Get a Better Life with Your Own Meditation Practice

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olle-meditation-practice

If you’ve followed this blog for any length of time (you are, aren’t you?) you’d know that meditation has been a recurring theme for me this year.

I first discovered meditation when I was in Australia. But it wasn’t until I was going mad from my master’s thesis that I returned to the practice.

Now, I want to share a few things I’ve learned along the way.

With any luck, it can inspire you to embark on a meditation practice of your own.

Going from 0 to 167 days of meditation

167 days, 335 sessions, or 55 hours of meditation. How did that happen?

Just like many others, I struggled to set up a meditation practice that worked for me. In my humble experience, enthusiasm and willpower are not enough to keep you going over the long haul.

Here are a few things to help you get started with your meditation practice. (Don’t just read about them, do them!)

  • Start small.
    Follow the path of least resistance. You can start with 3 minutes of meditation every day. The best meditation is the meditation that gets done. Period.
  • Do it first thing in the morning.
    Meditation is a vital part of my new morning routine. Make sure you set aside a time of day for your practice because it saves you a lot of brainpower.
  • Set up the right conditions in your environment. 
    Pull out the chair the night before, and get rid of any annoying distractions (put your phone in aeroplane mode, for example).

Cracking the meditation code

There is a big difference between knowing what to do and actually doing it.

The core principles boil down to:

  • Know you can change (growth mindset)
  • Make it fun (a beginner’s mind)
  • Do what you like (intrinsic motivation)
  • Take baby steps (incremental change)
  • Always get better by trying out new things (constant progress)

Simple, not just always easy. But closing that gap is always worth doing.

Enjoy the benefits of a meditation practice

Personally, I have experienced many benefits from my meditation practice. I have become more aware of the relationship between my thoughts, feelings, and actions. As a result, I sleep better at night and feel more in control.  During these 167 days (and counting), I’ve re-assessed my relationship to:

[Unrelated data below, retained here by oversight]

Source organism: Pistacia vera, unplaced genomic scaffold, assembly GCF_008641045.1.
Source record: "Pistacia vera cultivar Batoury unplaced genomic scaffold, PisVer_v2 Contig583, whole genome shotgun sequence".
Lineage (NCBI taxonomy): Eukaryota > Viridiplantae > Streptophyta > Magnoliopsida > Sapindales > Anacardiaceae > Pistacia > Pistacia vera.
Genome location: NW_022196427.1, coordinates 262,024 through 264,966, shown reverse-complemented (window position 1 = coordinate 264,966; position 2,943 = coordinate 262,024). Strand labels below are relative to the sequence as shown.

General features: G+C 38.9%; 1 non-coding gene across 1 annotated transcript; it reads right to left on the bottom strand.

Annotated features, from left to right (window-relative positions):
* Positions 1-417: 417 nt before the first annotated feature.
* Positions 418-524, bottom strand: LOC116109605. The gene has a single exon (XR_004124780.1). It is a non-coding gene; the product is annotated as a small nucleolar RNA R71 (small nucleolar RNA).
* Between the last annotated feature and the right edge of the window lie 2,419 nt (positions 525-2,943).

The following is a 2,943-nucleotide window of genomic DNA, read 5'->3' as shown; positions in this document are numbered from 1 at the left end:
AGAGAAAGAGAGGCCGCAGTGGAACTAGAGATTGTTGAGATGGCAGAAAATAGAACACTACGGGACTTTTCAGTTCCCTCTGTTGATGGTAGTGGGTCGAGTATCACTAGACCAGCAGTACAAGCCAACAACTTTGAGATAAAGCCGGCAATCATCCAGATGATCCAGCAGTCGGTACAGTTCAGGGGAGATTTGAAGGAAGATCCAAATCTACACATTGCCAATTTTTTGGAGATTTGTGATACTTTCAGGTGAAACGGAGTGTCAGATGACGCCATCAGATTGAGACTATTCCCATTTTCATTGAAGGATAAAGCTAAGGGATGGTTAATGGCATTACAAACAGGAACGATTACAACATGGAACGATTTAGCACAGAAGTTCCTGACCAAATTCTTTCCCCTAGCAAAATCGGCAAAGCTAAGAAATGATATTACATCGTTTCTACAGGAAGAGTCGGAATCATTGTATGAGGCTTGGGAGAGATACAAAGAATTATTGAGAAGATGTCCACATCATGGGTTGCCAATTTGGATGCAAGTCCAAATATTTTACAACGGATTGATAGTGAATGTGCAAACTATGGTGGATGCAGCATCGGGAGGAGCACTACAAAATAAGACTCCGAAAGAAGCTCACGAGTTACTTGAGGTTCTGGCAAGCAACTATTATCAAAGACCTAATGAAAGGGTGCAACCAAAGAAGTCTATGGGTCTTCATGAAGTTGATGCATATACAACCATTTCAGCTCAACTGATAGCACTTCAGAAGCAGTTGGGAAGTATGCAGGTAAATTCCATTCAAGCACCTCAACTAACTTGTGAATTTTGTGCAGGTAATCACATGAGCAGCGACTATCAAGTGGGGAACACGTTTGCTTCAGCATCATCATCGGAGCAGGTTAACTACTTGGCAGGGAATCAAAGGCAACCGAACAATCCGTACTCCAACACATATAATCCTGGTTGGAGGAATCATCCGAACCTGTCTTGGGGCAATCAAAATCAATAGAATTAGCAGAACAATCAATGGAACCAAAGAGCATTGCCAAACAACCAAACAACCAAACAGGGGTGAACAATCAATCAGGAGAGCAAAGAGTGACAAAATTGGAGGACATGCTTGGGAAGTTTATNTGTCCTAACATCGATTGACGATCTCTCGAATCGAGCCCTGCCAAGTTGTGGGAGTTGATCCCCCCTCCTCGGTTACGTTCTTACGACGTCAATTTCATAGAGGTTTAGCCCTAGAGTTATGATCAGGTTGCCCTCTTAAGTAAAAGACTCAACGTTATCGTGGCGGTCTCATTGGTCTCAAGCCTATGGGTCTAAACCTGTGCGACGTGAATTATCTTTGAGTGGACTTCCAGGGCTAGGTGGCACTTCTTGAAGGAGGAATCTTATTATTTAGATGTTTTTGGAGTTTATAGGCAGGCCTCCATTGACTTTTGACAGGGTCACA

• Sleep
  • Exercise
  • Technology (this is a struggle for me)
  • Myself and others (including strangers)

Over to you

Did you know that more than 3,000 peer-reviewed articles prove the benefits of meditation? Give it a go and see if it works for you. And if you’re struggling, remember: If I can do it, so can you.

What keeps you from setting up your own meditation practice? Let us know in the comments!

Take your next step

A few helpful resources to help you set up a meditation practice that works for you:

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2 responses to “Get a Better Life with Your Own Meditation Practice”

  1. Virginia Reeves Avatar

    Cute video reminder about recognizing that blue sky is still up there (calm, clarity, consciousness). I practice what some call “walking meditation”. While strolling I pay attention to nature’s bounty, listen for sounds, and let my mind go blank. Sometimes I need to let thoughts in to sort through them and that’s okay. I also use swimming time to simply count and enjoy the lengthening and strengthening of my body. Others gaze at a favorite poster or picture to slip down deeper. I think some folks get uptight about achieving peace during meditation – that’s not a requirement. Whatever you do to become more centered is helpful. Thanks for sharing Olle and good luck for many more days!

    1. Olle Lindholm Avatar

      Thanks for sharing your experiences with us, Virginia. Walking meditation, swimming, eating… meditation can be applied to basically anything. I’m a big fan of mandala drawings myself. There is something about the activity that eases my mind and makes it more playful. You don’t have to sit down on a chair for ten minutes for it to pass as meditation. There are many ways to incorporate mindfulness into your life. Focus more on the practice and less on the outcome/achievement that comes with the practice. That’s my experience anyway. But hey, I’m still learning as I go!

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